Republican U.S. President-elect Donald Trump on Tuesday named a vociferous Obamacare critic and a consultant to help him overhaul the nation's healthcare system.
Republican Representative Tom Price, an orthopedic surgeon from Georgia, will be Health and Human Services secretary, and consultant Seema Verma will lead the Centers for Medicare and Medicaid Services, a powerful agency that oversees government health programs and insurance standards, Trump said in a statement.
Below are details about his selections:
SECRETARY OF HEALTH AND HUMAN SERVICES: U.S. REPRESENTATIVE TOM PRICE
Price, 62, is an orthopedic surgeon who heads the House of Representatives' Budget Committee. He has long criticized Obamacare, also known as the Affordable Care Act, and has championed a plan of tax credits, expanded health savings accounts and lawsuit reforms to replace it. Price, who is also opposed to abortion, has represented the 6th Congressional District in Atlanta's northern suburbs since 2005.
ADMINISTRATOR OF THE CENTERS FOR MEDICARE AND MEDICAID SERVICES: SEEMA VERMA
Verma, 46, worked with Vice President-elect Mike Pence, the governor of Indiana, on a compromise to expand Medicaid coverage for the state's poor with federal funding. The Indiana program requires beneficiaries to make monthly contributions to health savings accounts. She is the founder and chief executive officer of a national health policy consulting company and has provided advice on healthcare programs to Iowa, Ohio, Kentucky, Tennessee and Michigan.
U.S. ATTORNEY GENERAL: U.S. SENATOR JEFF SESSIONS
Sessions, 69, was the first U.S. senator to endorse Trump's presidential bid and has been a close ally since. A conservative from Alabama, he is serving his fourth term in the chamber, where he is a member of the Judiciary Committee with oversight of federal courts, immigration, crime and terrorism.
The son of a country-store owner, he is a former Army Reserve captain and was U.S. attorney for Alabama's Southern District under former President Ronald Reagan and later Alabama's attorney general.
Although he was confirmed by the Senate for his U.S. attorney post in 1981, he was denied a federal judgeship in 1986 when a Senate panel failed to advance his nomination amid allegations that he had made racially charged remarks, which he denied.
Sessions must secure Senate confirmation to lead the Justice Department as attorney general, but he would only need to win majority support in the Republican-controlled chamber.
Sessions has long taken a tough stance on immigration, opposing any path to citizenship for undocumented immigrants. During the Republican George W. Bush administration, he blasted a bipartisan effort to create a guest-worker program, backed by the president, for illegal immigrants.
NATIONAL SECURITY ADVISER: RETIRED LIEUTENANT GENERAL MICHAEL FLYNN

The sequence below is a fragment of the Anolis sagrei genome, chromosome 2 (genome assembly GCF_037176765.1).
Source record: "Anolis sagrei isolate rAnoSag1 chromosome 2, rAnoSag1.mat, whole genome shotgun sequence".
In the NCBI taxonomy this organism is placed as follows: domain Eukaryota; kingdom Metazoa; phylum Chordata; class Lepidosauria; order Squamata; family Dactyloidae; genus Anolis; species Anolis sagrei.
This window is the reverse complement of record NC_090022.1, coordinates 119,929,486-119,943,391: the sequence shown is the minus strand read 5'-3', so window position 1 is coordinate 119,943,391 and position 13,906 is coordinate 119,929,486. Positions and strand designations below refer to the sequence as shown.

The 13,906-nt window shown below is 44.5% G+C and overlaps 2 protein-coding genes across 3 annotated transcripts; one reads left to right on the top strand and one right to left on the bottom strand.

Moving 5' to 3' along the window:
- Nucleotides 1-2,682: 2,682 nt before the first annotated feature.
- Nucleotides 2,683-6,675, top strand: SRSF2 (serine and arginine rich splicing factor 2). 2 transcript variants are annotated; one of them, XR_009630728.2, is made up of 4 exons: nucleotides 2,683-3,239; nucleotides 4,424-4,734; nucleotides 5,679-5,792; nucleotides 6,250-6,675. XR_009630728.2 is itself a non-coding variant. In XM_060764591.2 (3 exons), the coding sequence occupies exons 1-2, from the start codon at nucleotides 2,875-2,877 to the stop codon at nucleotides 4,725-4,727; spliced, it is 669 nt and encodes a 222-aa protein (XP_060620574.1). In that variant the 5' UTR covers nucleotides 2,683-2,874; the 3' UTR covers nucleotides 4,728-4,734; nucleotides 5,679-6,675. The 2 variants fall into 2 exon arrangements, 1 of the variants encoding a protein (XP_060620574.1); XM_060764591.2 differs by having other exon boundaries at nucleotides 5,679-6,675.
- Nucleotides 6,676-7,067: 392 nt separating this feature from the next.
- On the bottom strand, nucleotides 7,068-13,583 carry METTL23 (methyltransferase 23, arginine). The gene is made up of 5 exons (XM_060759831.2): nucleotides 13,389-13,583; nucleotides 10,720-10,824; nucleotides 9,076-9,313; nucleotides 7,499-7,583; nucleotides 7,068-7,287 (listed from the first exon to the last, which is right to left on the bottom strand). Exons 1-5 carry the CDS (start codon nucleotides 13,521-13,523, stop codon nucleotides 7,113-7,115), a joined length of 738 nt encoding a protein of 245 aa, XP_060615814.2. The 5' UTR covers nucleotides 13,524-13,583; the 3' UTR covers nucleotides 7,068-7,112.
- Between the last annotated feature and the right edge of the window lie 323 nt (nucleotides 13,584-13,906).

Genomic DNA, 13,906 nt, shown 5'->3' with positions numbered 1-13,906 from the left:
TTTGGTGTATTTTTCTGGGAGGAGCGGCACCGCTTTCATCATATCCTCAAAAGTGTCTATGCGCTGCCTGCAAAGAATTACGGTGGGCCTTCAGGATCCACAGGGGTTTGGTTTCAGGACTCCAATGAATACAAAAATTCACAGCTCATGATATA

Flynn, 57, was an early supporter of Trump and is vice chairman of his transition team.
A former director of the Defense Intelligence Agency, he began his U.S. Army career in 1981 and served deployments in Afghanistan and Iraq. He later worked in the Office of the Director of Intelligence.
Once a registered Democrat, Flynn became head of the DIA in 2012 under President Barack Obama. He retired a year earlier than expected, according to media reports, and became a fierce critic of Obama's foreign policy.
He went on to start his own consulting firm, which has come under scrutiny for its ties to a Turkish businessman. He told the Wall Street Journal on Thursday that he would sever connections with the businessman to take the post under Trump.
Flynn has said the United States should work more with Russia on global security issues. In an August interview with the Washington Post, he defended a paid speech for state-run Russian Television.
CENTRAL INTELLIGENCE AGENCY DIRECTOR: U.S. REPRESENTATIVE MIKE POMPEO
Pompeo, 52, is a third-term congressman from Kansas who is on the U.S House Select Intelligence Committee, which oversees the CIA, National Security Agency and cyber security. Pompeo also was a member of the House Select Committee on Benghazi investigating the 2012 attack on a U.S. compound in Libya.
The California native graduated first in his class from the U.S. Military Academy at West Point and served as a platoon leader in the U.S. Army before leaving the military as a captain to attend Harvard Law School.
In 1996, he moved to Kansas to start an aircraft parts company. Its decision to open a factory in Mexico came under fire when Pompeo later ran for public office. He defended his work, saying the company had created jobs in the state. His ties to Koch Industries, owned by billionaire conservative donors Charles and David Koch, have also drawn scrutiny.
He won re-election in the Nov. 8 election with 61 percent of the vote, according to Kansas's unofficial election results online.
Pompeo has criticized former U.S. intelligence contractor Edward Snowden, who leaked National Security Agency information, saying in a 2014 letter that his telecast appearance at an event undermined the ideals of "fairness and freedom."
(Reporting by Susan Heavey, Emily Stephenson, Patricia Zengerle and Eric Walsh; Editing by David Alexander, Lisa Von Ahn and W Simon)